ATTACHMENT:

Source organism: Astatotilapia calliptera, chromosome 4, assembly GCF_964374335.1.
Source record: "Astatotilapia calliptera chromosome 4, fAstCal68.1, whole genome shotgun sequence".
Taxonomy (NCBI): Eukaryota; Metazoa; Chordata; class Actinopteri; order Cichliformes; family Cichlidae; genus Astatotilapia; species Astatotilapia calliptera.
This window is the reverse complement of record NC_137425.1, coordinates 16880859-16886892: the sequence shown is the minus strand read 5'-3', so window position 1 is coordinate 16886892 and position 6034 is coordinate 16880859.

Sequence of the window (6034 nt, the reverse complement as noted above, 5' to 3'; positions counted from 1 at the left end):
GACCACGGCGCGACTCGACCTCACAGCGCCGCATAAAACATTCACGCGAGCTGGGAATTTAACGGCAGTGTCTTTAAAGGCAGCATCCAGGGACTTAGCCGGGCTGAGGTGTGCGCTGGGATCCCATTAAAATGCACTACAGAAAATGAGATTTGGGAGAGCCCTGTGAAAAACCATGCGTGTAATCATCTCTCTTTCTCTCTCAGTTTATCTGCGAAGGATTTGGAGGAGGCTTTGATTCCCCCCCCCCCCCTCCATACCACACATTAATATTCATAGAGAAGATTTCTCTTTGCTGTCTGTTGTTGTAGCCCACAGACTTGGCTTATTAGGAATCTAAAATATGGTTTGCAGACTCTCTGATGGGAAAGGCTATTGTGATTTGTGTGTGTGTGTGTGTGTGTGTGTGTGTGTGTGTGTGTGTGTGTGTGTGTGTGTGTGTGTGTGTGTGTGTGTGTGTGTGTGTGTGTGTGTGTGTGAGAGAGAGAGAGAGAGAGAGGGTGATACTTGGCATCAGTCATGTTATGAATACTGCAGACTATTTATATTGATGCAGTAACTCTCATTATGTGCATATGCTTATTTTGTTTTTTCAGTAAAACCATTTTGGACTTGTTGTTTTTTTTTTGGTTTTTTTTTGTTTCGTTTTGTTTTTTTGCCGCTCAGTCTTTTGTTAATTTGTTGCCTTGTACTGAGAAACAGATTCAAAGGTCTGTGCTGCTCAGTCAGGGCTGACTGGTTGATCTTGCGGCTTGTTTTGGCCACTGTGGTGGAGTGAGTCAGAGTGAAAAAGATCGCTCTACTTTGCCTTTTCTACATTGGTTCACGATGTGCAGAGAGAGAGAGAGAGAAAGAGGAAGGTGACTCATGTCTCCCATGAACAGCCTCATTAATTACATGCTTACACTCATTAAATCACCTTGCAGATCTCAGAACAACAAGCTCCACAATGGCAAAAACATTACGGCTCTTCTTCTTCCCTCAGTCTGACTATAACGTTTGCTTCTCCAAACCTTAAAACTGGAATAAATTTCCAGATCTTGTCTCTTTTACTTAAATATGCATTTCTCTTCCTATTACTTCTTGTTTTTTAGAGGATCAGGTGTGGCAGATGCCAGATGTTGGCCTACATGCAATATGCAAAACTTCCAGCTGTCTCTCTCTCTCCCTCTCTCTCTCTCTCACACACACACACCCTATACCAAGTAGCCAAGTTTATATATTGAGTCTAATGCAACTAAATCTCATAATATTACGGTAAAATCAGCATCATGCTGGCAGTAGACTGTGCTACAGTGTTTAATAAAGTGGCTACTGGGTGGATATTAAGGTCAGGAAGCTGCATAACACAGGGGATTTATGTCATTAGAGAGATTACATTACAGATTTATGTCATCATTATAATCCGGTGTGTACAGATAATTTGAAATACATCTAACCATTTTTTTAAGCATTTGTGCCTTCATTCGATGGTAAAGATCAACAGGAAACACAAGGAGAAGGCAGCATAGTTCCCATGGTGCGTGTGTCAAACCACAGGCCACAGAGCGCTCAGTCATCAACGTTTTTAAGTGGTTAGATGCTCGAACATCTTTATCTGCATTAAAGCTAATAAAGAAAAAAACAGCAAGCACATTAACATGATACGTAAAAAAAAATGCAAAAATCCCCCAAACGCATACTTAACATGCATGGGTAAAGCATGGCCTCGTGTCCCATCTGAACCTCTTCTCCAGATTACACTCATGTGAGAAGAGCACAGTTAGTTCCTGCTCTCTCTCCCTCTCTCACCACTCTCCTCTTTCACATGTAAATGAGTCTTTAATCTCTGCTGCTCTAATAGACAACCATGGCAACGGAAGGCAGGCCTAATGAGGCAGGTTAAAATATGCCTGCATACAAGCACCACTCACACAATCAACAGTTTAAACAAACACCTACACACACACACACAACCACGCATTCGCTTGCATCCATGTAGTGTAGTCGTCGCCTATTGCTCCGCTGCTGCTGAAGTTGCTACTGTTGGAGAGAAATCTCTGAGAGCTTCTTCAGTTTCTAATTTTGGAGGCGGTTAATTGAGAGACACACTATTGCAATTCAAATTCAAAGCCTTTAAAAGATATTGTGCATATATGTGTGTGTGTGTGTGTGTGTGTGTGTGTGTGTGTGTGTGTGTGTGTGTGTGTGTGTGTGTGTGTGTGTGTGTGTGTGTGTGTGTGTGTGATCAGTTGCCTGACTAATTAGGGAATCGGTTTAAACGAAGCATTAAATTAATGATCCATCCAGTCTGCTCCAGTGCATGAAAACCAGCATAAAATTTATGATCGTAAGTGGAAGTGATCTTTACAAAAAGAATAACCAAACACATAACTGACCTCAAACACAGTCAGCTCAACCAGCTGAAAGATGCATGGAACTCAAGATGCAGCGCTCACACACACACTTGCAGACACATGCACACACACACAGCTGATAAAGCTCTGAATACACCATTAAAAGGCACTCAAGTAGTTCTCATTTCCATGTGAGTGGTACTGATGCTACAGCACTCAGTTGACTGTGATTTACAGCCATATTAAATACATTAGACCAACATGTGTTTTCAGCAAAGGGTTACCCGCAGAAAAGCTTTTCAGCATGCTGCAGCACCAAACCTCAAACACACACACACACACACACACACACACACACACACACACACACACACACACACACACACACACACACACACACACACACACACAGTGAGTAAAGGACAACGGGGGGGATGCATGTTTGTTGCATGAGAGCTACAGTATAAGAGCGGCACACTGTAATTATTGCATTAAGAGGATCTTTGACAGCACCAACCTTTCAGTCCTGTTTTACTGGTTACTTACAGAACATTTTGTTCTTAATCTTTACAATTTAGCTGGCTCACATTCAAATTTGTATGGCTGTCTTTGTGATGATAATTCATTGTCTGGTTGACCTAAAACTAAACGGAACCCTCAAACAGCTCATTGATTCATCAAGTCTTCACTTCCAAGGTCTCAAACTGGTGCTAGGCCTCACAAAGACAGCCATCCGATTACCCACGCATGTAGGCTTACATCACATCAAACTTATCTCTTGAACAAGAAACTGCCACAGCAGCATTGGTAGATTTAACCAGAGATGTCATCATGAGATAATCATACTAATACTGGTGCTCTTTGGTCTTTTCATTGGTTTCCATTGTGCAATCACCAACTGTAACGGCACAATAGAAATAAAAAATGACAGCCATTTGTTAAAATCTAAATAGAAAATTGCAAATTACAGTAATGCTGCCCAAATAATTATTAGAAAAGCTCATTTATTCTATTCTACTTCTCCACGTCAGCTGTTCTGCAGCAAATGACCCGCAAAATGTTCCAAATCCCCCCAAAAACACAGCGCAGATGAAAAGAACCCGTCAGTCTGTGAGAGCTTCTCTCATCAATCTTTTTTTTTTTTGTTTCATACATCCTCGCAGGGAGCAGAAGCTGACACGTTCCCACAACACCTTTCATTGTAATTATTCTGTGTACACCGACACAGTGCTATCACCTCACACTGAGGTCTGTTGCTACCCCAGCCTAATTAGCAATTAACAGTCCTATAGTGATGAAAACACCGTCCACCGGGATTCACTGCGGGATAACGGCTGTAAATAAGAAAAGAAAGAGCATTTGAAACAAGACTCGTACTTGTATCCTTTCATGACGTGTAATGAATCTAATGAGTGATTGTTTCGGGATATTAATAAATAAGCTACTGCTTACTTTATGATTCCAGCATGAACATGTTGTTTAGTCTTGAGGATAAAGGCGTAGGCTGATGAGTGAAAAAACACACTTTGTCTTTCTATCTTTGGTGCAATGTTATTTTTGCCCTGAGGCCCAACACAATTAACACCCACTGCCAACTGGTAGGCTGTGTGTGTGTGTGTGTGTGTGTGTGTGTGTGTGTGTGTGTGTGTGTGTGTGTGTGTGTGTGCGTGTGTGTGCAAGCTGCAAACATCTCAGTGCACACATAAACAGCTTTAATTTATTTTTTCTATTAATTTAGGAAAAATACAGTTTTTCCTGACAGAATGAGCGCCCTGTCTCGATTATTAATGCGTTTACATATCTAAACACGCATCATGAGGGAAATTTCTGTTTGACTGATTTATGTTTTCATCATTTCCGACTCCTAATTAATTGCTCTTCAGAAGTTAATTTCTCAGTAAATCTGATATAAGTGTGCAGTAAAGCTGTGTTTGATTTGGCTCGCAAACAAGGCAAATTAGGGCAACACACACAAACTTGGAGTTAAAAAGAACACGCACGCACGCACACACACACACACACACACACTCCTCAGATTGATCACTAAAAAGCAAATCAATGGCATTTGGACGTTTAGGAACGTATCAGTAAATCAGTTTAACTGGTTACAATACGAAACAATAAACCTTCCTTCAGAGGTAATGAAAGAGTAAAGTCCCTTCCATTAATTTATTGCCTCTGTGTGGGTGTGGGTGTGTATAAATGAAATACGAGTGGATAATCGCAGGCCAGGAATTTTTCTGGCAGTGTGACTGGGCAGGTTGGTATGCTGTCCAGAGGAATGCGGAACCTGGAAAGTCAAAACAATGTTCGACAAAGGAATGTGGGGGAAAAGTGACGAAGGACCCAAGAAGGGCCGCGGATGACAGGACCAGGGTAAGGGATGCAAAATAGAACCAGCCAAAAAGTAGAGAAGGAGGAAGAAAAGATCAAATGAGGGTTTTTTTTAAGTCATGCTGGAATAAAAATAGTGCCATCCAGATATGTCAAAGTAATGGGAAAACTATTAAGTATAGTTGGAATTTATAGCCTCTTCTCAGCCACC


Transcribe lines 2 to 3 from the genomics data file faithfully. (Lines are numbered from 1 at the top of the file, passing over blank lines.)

Source record: "Astatotilapia calliptera chromosome 4, fAstCal68.1, whole genome shotgun sequence".
Taxonomy (NCBI): Eukaryota; Metazoa; Chordata; class Actinopteri; order Cichliformes; family Cichlidae; genus Astatotilapia; species Astatotilapia calliptera.